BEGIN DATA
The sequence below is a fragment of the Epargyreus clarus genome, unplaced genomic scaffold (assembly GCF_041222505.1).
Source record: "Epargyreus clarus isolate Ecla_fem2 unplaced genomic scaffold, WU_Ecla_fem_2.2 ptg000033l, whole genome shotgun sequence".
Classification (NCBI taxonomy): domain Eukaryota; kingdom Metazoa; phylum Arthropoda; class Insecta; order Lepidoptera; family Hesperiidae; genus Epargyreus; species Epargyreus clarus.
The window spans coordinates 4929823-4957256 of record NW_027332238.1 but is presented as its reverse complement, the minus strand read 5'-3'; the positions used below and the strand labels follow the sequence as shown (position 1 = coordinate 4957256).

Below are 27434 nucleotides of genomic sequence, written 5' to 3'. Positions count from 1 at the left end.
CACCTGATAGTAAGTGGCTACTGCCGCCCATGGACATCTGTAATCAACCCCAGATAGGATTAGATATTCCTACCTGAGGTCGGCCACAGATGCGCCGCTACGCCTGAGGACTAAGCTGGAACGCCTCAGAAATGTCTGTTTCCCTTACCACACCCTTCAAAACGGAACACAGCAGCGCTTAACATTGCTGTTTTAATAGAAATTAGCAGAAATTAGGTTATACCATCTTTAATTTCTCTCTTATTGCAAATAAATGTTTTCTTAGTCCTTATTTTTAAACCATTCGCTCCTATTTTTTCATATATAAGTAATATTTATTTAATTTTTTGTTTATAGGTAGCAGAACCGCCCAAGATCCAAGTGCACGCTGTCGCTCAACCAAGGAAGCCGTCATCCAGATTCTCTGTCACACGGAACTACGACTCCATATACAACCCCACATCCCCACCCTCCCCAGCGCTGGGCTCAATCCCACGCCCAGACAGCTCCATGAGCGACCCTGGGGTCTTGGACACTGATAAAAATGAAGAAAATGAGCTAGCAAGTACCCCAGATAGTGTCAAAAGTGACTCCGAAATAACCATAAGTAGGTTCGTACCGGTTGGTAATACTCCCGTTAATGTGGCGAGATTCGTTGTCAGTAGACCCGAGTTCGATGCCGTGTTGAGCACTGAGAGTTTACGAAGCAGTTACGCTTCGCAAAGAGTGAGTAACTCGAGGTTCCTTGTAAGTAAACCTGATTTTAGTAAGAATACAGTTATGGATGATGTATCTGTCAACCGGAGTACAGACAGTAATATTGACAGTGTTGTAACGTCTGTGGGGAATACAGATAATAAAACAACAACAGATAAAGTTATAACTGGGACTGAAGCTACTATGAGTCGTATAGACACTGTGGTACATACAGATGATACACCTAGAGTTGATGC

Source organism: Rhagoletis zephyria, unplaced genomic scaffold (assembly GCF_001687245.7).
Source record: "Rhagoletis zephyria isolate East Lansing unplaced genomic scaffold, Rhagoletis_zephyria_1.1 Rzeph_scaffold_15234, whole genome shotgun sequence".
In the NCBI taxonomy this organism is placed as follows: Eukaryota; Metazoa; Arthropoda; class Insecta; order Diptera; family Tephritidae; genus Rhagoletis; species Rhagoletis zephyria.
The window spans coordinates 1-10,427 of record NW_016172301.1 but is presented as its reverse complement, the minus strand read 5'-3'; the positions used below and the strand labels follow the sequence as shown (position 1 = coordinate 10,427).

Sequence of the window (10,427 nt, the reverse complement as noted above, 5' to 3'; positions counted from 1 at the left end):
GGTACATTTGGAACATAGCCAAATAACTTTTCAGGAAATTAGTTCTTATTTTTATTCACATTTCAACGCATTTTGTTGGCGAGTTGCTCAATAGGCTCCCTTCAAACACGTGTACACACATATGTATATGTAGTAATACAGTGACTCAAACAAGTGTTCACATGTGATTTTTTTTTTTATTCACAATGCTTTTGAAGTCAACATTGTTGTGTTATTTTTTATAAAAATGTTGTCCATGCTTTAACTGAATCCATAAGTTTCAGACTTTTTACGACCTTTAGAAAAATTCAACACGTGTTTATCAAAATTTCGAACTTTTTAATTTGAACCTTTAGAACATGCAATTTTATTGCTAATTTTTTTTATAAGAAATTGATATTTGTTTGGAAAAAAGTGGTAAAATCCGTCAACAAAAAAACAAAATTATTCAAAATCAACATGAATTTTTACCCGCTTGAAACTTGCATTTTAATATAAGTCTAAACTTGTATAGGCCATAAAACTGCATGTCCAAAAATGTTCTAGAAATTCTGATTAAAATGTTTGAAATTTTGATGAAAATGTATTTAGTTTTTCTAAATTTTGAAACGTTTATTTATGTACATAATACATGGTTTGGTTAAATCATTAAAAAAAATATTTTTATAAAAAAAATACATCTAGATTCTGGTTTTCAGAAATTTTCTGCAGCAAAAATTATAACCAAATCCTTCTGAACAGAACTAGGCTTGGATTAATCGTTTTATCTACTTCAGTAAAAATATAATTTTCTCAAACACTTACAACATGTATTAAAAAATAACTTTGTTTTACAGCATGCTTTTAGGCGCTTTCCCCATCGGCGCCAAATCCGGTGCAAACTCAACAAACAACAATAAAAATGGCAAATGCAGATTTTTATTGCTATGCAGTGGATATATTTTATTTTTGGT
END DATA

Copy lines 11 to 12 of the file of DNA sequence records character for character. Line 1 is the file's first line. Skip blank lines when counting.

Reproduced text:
Sequence of the window (10,427 nt, the reverse complement as noted above, 5' to 3'; positions counted from 1 at the left end):
GGTACATTTGGAACATAGCCAAATAACTTTTCAGGAAATTAGTTCTTATTTTTATTCACATTTCAACGCATTTTGTTGGCGAGTTGCTCAATAGGCTCCCTTCAAACACGTGTACACACATATGTATATGTAGTAATACAGTGACTCAAACAAGTGTTCACATGTGATTTTTTTTTTTATTCACAATGCTTTTGAAGTCAACATTGTTGTGTTATTTTTTATAAAAATGTTGTCCATGCTTTAACTGAATCCATAAGTTTCAGACTTTTTACGACCTTTAGAAAAATTCAACACGTGTTTATCAAAATTTCGAACTTTTTAATTTGAACCTTTAGAACATGCAATTTTATTGCTAATTTTTTTTATAAGAAATTGATATTTGTTTGGAAAAAAGTGGTAAAATCCGTCAACAAAAAAACAAAATTATTCAAAATCAACATGAATTTTTACCCGCTTGAAACTTGCATTTTAATATAAGTCTAAACTTGTATAGGCCATAAAACTGCATGTCCAAAAATGTTCTAGAAATTCTGATTAAAATGTTTGAAATTTTGATGAAAATGTATTTAGTTTTTCTAAATTTTGAAACGTTTATTTATGTACATAATACATGGTTTGGTTAAATCATTAAAAAAAATATTTTTATAAAAAAAATACATCTAGATTCTGGTTTTCAGAAATTTTCTGCAGCAAAAATTATAACCAAATCCTTCTGAACAGAACTAGGCTTGGATTAATCGTTTTATCTACTTCAGTAAAAATATAATTTTCTCAAACACTTACAACATGTATTAAAAAATAACTTTGTTTTACAGCATGCTTTTAGGCGCTTTCCCCATCGGCGCCAAATCCGGTGCAAACTCAACAAACAACAATAAAAATGGCAAATGCAGATTTTTATTGCTATGCAGTGGATATATTTTATTTTTGGT